Annotate this Case

1949 OK 123
206 P.2d 989
201 Okla. 408
Case Number: 33362
Decided: 05/31/1949
Supreme Court of Oklahoma

BELL et al.


¶0 1. JUDGMENT - Power of court to vacate and set aside judgment during term. A court of general jurisdiction has full control over its judgments during the term at which they are rendered and may for good cause shown and in the exercise of its sound discretion vacate and set aside such judgments and this power is not dependent upon any statute but is inherent in the court.
2. SAME - Movant not required to allege or prove a defense to give court jurisdiction to pass on motion and vacate judgment. Where a motion to vacate a judgment is filed during the term at which it is rendered a defense need not be plead or proven to give the court jurisdiction to pass upon the motion and vacate the judgment.

Appeal from Court of Common Pleas, Oklahoma County; Carl Traub, Judge.

Action in replevin by Selected Investments Corporation against Mrs. M.C. Bell and M.C. Bell. From an order setting aside judgment in favor of plaintiff, plaintiff appeals. Affirmed.

Washington & Thompson, of Oklahoma City, for plaintiff in error.
Hall & Cotten, of Oklahoma City, for defendants in error.


¶1 This is an appeal by Selected Investments Corporation, a corporation, from a judgment of the court of common pleas of Oklahoma county vacating and setting aside a judgment theretofore rendered in its favor.

¶2 The action was one in replevin and was brought on the 17th day of January, 1947, against defendants M.C. Bell and Mrs. M.C. Bell for the recovery and possession of an automobile.

¶3 Plaintiff claims a lien on the automobile in the sum of $255, together with interest and attorney's fees by virtue of a chattel mortgage note executed by defendant Mrs. M.C. Bell, only. Title and ownership of the automobile, according to the allegations contained in plaintiff's petition, was in defendant M.C. Bell. It is, however, alleged that Mrs. Bell had furnished it with written authority from Mr. Bell authorizing her to execute the mortgage. This written instrument is not attached to the petition as an exhibit.

¶4 On the 17th day of January, 1947, summons was issued and delivered for service upon defendants to the sheriff of Oklahoma county and was returned by him "not found in my county." While plaintiff in its brief asserts that service was, in fact, had on defendant Mrs. M.C. Bell, in Oklahoma county, the return of the sheriff appearing in the record shows the contrary.

¶5 Thereafter, on the 21st day of March, 1947, an alias summons and replevin writ was issued and placed in the hands of the sheriff of Seminole county for service on defendant, M.C. Bell. The summons was made returnable April 1, 1947, and the answer date was fixed at April 22, 1947. The summons and writ were served on defendant M.C. Bell the 23rd day of March, 1937, and returned and filed in the office of the court clerk of Oklahoma county the 25th day of April, 1947. Both defendants defaulted, neither filing answer or any other pleading in the case.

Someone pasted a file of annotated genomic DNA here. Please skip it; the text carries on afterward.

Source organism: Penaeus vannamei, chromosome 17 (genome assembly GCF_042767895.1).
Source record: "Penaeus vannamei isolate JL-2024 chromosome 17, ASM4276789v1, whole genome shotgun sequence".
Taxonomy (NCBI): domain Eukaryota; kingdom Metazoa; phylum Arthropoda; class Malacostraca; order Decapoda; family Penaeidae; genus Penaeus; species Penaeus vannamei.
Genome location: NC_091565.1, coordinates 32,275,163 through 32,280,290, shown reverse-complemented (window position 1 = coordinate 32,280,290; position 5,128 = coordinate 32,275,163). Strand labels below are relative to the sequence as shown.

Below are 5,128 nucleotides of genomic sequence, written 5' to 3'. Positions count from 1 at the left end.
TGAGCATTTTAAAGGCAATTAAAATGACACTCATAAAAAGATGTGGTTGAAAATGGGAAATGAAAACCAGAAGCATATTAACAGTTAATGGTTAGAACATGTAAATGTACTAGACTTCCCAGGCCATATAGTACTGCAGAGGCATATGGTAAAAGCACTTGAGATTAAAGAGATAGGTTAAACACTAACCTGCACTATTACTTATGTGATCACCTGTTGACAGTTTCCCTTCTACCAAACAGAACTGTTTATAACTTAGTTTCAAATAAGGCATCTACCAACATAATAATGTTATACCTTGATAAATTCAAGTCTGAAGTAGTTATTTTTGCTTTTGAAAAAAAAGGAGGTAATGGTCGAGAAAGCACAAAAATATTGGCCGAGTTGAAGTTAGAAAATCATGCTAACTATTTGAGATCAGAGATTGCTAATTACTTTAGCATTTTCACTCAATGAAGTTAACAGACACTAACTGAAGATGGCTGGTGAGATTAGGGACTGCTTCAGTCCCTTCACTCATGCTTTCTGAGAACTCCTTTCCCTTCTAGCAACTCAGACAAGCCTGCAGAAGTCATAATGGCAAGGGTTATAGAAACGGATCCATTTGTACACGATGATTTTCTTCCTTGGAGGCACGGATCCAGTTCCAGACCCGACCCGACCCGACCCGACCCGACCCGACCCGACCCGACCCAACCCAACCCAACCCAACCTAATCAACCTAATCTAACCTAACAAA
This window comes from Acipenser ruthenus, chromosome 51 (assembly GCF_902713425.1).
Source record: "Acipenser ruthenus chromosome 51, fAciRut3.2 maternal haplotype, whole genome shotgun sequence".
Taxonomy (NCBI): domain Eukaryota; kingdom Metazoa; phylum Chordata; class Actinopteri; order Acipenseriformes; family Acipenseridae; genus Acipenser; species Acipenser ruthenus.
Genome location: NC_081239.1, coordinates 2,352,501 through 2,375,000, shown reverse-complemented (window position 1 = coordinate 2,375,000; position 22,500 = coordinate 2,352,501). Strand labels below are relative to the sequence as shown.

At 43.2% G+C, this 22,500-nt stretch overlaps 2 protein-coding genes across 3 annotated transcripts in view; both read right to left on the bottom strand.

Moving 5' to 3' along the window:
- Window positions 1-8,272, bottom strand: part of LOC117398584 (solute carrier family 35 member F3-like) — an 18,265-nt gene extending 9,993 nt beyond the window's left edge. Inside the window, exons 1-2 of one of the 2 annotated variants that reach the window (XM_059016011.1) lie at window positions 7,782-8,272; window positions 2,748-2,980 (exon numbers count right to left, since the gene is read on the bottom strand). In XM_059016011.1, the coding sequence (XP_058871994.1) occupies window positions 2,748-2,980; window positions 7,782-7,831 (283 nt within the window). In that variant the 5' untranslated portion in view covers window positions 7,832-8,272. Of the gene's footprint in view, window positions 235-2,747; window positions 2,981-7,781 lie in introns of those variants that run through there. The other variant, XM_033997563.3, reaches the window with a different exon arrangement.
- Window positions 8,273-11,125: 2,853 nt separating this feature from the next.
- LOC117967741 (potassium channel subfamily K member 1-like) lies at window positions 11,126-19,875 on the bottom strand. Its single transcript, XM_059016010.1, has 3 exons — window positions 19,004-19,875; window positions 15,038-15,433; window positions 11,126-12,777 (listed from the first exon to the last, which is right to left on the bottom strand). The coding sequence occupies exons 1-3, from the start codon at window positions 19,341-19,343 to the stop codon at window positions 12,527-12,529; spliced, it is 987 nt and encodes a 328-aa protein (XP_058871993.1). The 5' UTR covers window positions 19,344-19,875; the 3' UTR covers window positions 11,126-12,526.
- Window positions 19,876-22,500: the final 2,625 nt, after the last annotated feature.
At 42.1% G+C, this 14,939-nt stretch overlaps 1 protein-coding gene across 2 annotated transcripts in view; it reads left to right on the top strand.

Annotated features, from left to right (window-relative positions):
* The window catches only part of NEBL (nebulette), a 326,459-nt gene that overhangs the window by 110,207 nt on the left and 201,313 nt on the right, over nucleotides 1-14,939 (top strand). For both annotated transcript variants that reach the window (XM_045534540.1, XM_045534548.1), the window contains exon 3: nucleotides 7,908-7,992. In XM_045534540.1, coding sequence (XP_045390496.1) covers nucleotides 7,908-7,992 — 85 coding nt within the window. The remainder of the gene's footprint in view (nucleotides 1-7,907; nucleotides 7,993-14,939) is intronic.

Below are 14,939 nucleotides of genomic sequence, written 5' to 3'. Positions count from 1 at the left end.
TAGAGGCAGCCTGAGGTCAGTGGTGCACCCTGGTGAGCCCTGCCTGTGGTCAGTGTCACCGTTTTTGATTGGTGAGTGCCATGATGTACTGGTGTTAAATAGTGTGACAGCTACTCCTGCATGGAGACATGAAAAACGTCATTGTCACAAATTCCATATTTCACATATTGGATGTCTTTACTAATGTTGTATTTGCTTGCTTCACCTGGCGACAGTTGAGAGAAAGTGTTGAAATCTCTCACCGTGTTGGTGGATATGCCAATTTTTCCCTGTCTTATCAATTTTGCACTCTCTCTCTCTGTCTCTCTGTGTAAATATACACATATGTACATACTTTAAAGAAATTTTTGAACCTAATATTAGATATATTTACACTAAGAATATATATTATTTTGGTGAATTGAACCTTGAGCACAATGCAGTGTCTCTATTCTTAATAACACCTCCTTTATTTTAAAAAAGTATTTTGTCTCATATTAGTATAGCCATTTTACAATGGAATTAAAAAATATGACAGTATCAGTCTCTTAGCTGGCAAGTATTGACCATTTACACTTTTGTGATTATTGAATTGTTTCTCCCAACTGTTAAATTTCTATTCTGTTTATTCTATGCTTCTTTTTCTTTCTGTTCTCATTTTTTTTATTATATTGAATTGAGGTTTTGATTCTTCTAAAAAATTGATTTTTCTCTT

¶6 On the same day return was filed judgment by default was rendered against both defendants for recovery and possession of the automobile or its value, in case return could not be had, in the sum of $255, cost and attorney's fees.

¶7 On the 8th day of May, 1947, defendant M.C. Bell filed his motion to vacate the judgment. The motion does not appear to be predicated on any statutory ground. The facts above detailed relative to the issuance, service and return of summons are recited in the motion. It is further alleged that prior to answer date stated in the summons defendant M.C. Bell employed counsel to represent him in the action; that such attorneys immediately examined the appearance docket and found that, then overdue, no return of summons had been made; that thereafter, and several days prior to the date default was taken, they again examined the appearance docket and that such return was still not on file and was not filed until the 25th day of April, 1947, and three days after the answer date stated in the summons.

¶8 It is further alleged that attorneys for defendant did not desire to enter a plea in the case until the summons was returned so that they might be able to examine the original and return thereof prior to entering their plea; that they desired to make such examination for the purpose of determining as to whether the summons and the return thereof was regular and if not found to be regular they desired to present a motion to quash the service.

¶9 On the same day the return was filed plaintiff took its judgment by default. Defendant also states that the petition failed to state a cause of action and that the court was without jurisdiction to render the judgment and in general terms alleged that he had good and valid defense to plaintiff's cause of action and that it would be unjust and inequitable to permit the judgment to stand.